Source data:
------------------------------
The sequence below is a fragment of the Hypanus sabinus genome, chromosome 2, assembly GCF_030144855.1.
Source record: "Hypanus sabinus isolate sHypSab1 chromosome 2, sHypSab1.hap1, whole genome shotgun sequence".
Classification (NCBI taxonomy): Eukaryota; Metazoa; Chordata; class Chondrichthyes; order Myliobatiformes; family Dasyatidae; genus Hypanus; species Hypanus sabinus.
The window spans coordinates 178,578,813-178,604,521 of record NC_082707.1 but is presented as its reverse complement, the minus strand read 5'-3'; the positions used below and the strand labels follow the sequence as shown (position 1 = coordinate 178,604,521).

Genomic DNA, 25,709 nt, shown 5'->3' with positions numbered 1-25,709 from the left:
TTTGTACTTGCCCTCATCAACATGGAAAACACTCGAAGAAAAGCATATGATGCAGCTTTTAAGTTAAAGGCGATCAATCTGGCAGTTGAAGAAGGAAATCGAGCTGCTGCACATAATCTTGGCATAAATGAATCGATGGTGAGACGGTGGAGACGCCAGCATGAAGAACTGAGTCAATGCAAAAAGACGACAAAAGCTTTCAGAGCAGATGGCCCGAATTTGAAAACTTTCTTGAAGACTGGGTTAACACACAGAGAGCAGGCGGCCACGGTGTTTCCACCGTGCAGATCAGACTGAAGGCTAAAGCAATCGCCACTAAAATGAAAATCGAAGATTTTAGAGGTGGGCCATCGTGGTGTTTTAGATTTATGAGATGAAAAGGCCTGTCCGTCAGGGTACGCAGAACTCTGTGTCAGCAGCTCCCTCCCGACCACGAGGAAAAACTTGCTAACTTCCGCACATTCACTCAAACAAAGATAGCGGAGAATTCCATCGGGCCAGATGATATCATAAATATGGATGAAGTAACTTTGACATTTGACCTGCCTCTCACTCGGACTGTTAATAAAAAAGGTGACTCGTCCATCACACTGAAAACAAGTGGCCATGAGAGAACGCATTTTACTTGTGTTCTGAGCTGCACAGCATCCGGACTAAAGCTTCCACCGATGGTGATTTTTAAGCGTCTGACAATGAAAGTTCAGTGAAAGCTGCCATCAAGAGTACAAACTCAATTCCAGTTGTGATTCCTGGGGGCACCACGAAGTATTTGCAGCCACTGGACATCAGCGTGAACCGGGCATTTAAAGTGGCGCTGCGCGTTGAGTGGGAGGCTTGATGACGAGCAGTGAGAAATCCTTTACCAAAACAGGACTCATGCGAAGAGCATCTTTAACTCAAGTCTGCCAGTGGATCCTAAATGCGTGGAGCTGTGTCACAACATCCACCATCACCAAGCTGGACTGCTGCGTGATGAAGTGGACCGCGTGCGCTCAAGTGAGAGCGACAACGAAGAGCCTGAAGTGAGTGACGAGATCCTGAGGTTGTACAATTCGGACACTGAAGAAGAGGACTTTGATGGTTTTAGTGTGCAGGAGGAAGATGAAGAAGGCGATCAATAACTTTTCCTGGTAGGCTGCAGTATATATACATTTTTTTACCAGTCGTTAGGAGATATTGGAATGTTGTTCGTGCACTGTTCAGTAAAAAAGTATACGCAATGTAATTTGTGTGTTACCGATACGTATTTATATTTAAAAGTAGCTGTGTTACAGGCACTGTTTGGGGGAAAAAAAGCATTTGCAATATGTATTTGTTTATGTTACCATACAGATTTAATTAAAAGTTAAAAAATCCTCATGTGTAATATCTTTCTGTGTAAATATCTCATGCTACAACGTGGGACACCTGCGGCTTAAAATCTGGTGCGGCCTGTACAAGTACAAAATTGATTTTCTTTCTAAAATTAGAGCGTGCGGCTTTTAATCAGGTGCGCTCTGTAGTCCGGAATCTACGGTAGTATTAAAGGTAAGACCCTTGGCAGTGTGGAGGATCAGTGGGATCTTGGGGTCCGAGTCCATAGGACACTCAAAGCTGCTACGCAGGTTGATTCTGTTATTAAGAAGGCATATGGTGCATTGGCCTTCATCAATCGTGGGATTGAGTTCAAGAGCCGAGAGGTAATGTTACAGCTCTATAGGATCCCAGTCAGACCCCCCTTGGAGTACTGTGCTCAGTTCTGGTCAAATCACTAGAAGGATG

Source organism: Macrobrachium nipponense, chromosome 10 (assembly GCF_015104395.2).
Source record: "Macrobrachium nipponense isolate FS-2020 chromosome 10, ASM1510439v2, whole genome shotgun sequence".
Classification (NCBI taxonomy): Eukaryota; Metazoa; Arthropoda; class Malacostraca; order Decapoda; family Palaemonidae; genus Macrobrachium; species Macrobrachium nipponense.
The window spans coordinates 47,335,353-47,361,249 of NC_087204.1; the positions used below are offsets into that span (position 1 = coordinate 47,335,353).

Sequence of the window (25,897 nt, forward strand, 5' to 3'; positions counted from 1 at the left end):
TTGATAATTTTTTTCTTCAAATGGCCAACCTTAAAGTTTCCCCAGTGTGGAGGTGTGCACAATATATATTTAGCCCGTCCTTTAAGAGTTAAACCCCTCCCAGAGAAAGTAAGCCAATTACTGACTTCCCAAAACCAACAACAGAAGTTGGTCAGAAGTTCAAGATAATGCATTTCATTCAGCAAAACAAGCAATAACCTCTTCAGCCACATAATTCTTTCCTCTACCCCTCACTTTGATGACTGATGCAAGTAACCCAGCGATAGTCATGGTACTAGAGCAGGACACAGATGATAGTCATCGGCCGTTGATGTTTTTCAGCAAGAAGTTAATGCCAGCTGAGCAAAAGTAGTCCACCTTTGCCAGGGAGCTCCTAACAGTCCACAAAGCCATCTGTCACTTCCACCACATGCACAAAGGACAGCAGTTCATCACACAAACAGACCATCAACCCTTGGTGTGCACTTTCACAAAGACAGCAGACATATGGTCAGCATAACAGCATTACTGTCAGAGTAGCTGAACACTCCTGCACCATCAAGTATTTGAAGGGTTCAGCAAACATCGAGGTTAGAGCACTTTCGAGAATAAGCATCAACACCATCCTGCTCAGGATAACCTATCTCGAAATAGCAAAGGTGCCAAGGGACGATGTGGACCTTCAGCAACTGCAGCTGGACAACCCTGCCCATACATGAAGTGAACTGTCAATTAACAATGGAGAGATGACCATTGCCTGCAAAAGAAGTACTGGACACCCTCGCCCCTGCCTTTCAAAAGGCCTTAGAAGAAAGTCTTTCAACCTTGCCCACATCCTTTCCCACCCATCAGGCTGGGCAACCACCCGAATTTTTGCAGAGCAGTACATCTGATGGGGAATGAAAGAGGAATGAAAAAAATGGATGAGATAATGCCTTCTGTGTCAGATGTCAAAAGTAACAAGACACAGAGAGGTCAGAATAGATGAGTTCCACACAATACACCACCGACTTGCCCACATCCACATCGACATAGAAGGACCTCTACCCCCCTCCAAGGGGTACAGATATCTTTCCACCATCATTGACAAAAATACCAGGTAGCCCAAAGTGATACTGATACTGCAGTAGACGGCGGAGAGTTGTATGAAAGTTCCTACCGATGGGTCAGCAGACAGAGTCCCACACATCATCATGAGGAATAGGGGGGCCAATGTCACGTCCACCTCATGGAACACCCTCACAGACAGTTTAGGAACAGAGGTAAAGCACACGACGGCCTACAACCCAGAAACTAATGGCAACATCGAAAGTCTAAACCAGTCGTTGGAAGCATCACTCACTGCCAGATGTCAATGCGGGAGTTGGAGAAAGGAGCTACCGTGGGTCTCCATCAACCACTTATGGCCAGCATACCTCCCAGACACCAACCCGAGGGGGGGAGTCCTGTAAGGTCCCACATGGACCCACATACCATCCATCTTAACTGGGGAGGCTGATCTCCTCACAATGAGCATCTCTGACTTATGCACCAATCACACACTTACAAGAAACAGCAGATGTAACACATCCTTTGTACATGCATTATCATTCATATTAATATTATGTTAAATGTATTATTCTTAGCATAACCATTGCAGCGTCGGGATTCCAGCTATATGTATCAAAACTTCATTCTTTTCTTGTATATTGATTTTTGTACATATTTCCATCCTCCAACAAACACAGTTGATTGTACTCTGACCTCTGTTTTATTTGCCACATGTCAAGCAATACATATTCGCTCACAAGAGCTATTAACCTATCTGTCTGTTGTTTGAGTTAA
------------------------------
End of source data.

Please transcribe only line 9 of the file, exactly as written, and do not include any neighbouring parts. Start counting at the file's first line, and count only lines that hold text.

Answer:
Classification (NCBI taxonomy): Eukaryota; Metazoa; Arthropoda; class Malacostraca; order Decapoda; family Palaemonidae; genus Macrobrachium; species Macrobrachium nipponense.